Have you heard the song “Oceans?” One line of the song states this request: “Spirit, lead me where my trust is without borders.” I’ve listened to that song repeatedly for the past three weeks and I’ve been thinking about that phrase: “trust without borders.”
That is the kind of trust I desire to cultivate, trust without borders, but that kind of trust only comes when faced with what I call “Red Sea moments.” We can easily sing the song, a beautiful narrative reflective of Peter’s walk across the water to Jesus, but being pressed to live out that kind of trust is hard.
“Trust without borders” means that I will release all control, I will make the tough choice to obey even when it looks like I could drown, I will step into that frightening place of the unknown—into the great mystery of God’s sovereignty and suffering.
When Jesus invited Peter to come out to meet Him on the water, Peter got out of the boat. He immediately obeyed. He was willing to follow and didn’t hesitate, but his trust was limited by a few “borders.” Winds that were pulverizing their sailing vessel set up a high border for Peter’s faith. He suddenly realized that he was attempting the impossible and fear gripped his heart more than faith.
The borders of faith can narrow when life’s circumstances turn nasty.
Believe me—I’m not saying that I would’ve reacted differently than Peter. I may’ve never left the boat! Stepping into the unknown is scary, it can be costly and painful, but it will put you in the position of trusting God as never before—and that is necessary in order to reach the place where our “trust is without borders.”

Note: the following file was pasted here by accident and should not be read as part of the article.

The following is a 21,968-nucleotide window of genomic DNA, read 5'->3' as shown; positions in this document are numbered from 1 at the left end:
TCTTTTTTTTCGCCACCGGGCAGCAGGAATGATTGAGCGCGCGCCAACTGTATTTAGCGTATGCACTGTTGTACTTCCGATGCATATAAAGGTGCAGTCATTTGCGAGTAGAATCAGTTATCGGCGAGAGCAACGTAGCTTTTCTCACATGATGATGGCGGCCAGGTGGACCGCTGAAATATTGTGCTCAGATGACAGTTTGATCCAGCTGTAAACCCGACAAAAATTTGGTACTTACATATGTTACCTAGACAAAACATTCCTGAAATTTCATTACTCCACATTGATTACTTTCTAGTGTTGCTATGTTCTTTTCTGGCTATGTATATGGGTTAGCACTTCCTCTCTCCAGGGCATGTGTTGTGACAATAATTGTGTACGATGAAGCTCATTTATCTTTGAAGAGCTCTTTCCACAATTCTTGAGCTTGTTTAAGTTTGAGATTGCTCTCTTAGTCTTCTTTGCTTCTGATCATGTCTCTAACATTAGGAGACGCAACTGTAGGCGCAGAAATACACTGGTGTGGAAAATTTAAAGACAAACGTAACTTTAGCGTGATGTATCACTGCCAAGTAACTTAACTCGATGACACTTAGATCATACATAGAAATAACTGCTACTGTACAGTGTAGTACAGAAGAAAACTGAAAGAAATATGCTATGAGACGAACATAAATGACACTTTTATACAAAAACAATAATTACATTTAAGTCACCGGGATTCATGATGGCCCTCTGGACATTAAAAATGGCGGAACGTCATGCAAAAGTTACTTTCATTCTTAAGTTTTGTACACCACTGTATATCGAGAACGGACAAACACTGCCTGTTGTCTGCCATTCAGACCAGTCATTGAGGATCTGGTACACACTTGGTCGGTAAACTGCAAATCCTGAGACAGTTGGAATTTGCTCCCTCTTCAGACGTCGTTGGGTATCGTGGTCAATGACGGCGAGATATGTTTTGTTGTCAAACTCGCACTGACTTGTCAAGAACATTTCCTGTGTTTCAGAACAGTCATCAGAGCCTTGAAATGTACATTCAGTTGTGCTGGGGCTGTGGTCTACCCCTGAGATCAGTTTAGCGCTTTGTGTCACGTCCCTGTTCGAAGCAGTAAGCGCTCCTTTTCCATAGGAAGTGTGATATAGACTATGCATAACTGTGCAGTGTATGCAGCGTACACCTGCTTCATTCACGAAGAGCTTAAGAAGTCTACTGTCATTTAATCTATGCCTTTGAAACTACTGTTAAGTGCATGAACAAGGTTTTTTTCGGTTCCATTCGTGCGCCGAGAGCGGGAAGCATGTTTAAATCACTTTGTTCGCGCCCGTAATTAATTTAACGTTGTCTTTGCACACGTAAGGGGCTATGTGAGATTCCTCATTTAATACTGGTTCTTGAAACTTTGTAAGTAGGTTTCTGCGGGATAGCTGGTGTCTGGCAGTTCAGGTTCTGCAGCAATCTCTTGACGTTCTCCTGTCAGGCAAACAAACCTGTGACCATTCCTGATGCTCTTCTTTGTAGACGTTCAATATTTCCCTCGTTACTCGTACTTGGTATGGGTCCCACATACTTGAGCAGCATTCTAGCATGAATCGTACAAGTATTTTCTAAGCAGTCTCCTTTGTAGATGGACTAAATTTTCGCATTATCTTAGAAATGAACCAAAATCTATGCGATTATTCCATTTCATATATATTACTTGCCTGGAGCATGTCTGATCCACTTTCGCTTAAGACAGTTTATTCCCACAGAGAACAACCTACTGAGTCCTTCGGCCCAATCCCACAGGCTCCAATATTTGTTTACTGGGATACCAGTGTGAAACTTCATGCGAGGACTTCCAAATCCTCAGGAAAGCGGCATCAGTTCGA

The only “borders” for trust should be the clear parameters of Scripture.
Trusting God and “walking by faith” doesn’t mean that we will rush headlong into foolish choices and expect God to bail us out. It doesn’t mean that we practice “blind faith.” Our decisions must be informed by the Word of God and led by the Spirit of God.
Not every “leap of faith” is an invitation by God to step out of the boat.
Remember how the enemy tempted Jesus to prove Himself as the Son of God? He wanted Jesus to throw Himself down from the pinnacle of the temple and trust that He would be rescued. Jesus rejected that invitation and provided the truth from Scripture as His response.
It wasn’t that Jesus had a low level of trust, Jesus would take a bold leap of faith, but not from the temple, it would be from a garden of surrender. When faced with the cup that He would receive from the Father, Jesus knew that the cross was more horrifying than anything He’d yet experienced. He could’ve rejected that drink, but instead, He moved into the darkness of that great mystery where God experienced suffering.
Jesus pushed into that secret place of “trust without borders” when He rose from prayer to move steadfastly toward the cross. Trust without borders is what He invites us to when He says: “Come unto me . . . Climb into my yoke . . . Follow me . . .”
His invitations don’t usually include a comprehensive planner providing all the details we’ll need to face on down the road, but they do include the promise that “great is His steadfast love toward us” and also the truth that “the faithfulness of the Lord endures forever.” (Psalm 117:2)
[box]The Lord is my light and my salvation; whom shall I fear? The Lord is the stronghold of my life: of whom shall I be afraid? (Psalm 27:1)[/box]
Have you received an invitation to “step out” into the great mystery of the unknown?
Are you fearful as you look at what seems to be impossible circumstances?
Rest assured, you are not alone. Allow Him to stretch your trust level beyond where you’ve yet been.